If you have watched the critically acclaimed Childish Gambino video for his controversial song “This is America”, you may have noticed a few African dances and some African influence in the choreography. This is thanks to Rwandan-born dancer and choreographer Sherrie Silver. She took the opportunity to blend a number of American and African dance moves, such as Nigeria’s Shaku Shaku, the Gwara Gwara and the Azonto from Ghana, to help create one of the most impactful videos in recent time.
Silver told Interview magazine: “With Donald, I put together some choreography for him, based on the concept and what I call Afro-dance. He has his own dancing style and had his own ideas for the solos. We definitely met in the middle. He had done ballet before, so there’s some of that in there, in addition to American dance references, like the Shoot, Reverse, and Nae Nae dances. He rehearsed at home with videos he found, too.”
“Every six months there is a new Afro-dance move that goes mainstream. For a while now, Gwara Gwara has been the dance that everyone wants to do and learn. It looks simple, but it’s actually difficult to do. I lived in South Africa for two months while filming a movie, so I became quite familiar with it. I also included the Shaku Shaku dance from Nigeria, the Alkayida and Azonto from Ghana, and other moves that don’t have names,” she continued.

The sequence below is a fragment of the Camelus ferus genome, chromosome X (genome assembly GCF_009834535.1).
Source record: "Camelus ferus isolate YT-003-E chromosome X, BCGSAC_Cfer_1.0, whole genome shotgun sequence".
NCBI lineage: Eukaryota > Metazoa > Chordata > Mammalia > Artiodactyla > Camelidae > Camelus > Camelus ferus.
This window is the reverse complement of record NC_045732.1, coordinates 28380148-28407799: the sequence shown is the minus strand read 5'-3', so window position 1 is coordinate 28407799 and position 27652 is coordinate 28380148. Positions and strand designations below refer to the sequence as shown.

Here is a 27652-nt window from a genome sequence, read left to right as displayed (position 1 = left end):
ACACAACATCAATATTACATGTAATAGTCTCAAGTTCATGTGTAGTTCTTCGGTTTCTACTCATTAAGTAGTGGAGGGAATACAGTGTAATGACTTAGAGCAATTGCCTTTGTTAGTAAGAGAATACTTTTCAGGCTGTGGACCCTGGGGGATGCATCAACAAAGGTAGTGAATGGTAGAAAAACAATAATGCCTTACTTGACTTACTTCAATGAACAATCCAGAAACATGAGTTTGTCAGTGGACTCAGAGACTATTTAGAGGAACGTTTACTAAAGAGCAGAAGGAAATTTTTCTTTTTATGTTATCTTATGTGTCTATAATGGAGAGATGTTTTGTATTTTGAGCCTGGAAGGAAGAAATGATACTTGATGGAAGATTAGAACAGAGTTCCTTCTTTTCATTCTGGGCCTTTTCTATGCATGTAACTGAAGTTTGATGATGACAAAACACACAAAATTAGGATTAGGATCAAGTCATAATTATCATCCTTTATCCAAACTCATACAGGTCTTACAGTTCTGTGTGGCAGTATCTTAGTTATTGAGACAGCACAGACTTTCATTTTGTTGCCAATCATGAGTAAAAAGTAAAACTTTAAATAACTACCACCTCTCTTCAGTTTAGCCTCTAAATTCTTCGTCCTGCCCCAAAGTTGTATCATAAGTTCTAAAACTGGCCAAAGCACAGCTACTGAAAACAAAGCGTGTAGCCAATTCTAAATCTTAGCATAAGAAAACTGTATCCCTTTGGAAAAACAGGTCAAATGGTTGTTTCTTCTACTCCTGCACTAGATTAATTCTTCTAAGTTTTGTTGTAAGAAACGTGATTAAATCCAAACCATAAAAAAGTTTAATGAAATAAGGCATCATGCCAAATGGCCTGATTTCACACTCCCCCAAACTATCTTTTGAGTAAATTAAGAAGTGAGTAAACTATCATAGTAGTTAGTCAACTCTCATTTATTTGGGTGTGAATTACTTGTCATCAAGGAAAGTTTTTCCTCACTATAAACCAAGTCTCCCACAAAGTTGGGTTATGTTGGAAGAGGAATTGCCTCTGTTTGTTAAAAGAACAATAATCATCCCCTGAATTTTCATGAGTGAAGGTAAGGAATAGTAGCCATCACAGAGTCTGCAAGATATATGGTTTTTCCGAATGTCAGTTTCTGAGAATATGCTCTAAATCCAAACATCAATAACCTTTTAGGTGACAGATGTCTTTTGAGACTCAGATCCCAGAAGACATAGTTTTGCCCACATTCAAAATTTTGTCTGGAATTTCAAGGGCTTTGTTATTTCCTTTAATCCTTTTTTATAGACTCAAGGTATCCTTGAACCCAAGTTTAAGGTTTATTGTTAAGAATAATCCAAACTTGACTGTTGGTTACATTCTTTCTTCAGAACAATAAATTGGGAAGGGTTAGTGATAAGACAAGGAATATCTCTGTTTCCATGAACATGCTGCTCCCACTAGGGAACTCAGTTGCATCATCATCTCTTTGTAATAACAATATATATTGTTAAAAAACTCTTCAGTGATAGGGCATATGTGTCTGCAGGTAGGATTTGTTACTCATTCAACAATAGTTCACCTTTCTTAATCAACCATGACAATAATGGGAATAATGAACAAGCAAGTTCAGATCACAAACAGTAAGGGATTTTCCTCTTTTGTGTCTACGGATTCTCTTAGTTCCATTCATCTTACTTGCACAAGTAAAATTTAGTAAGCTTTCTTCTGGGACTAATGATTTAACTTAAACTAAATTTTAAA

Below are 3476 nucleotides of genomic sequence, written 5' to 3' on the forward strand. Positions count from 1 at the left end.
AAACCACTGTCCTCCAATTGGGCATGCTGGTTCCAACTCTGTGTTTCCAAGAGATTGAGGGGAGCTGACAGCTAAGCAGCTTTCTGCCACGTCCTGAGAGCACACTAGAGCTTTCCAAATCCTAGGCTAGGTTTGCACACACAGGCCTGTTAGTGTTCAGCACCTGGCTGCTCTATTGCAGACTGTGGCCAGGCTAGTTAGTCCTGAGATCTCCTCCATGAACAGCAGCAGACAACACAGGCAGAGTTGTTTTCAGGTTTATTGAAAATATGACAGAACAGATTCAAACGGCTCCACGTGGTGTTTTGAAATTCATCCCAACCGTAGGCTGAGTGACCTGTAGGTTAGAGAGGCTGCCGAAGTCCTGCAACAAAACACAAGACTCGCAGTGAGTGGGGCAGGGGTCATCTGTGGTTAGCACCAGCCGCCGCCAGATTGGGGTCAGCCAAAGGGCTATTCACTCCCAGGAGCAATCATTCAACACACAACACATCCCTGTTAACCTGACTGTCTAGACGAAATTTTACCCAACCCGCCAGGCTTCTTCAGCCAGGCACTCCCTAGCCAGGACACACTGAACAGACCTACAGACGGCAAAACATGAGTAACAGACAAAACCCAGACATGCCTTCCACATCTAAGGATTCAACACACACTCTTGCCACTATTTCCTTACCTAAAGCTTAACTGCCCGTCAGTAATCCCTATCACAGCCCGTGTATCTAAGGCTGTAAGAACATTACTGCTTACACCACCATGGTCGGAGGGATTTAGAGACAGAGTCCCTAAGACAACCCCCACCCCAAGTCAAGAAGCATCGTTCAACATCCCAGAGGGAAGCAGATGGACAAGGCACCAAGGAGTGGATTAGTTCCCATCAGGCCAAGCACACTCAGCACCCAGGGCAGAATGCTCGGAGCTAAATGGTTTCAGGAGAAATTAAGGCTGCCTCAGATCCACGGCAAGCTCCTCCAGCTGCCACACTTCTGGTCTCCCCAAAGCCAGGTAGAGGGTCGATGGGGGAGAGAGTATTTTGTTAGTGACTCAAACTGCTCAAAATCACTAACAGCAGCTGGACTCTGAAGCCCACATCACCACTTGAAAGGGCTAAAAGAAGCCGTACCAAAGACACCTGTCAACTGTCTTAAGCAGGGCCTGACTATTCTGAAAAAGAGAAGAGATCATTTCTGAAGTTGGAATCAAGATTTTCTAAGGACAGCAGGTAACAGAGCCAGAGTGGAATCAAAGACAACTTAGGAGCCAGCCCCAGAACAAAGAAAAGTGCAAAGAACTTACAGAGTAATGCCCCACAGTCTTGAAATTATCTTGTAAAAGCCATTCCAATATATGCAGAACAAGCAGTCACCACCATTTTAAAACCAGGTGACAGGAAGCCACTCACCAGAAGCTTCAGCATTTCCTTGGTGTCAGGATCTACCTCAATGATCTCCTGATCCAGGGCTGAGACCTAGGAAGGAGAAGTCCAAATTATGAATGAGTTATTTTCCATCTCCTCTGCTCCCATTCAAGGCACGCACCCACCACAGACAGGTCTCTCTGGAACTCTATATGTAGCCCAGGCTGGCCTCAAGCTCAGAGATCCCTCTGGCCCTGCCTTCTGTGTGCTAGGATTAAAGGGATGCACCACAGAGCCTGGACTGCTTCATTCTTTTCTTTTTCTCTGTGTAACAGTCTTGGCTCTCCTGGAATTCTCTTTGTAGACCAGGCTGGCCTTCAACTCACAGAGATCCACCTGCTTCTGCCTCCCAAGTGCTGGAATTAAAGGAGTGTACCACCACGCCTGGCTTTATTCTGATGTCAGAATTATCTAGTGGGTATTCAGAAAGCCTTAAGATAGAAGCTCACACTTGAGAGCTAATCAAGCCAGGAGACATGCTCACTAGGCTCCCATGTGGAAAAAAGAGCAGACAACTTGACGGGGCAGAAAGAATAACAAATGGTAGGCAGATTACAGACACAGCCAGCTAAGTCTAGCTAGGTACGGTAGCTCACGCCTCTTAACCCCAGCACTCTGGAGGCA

The 24-year-old, who has gone viral on countless occasions on YouTube and Instagram, has also danced for Rwandan President Kagame in her home country long before being recruited to choreograph Donald Glover’s video and the second dance she choreographed for his Saturday Night Live performance.
— Sherrie Silver (@SherrieSilver) May 7, 2018
“This is America” has gone on to scoop three awards at the MTV Video Music Awards, including best video with a message, best choreography and best direction. Silver was not only there to witness the victory, the young “African dance queen” literally received the awards on Glover’s behalf.
Silver told Vogue magazine that she has ambitions to “take Afro dance and Afro culture to the world, and then take the world to Africa.”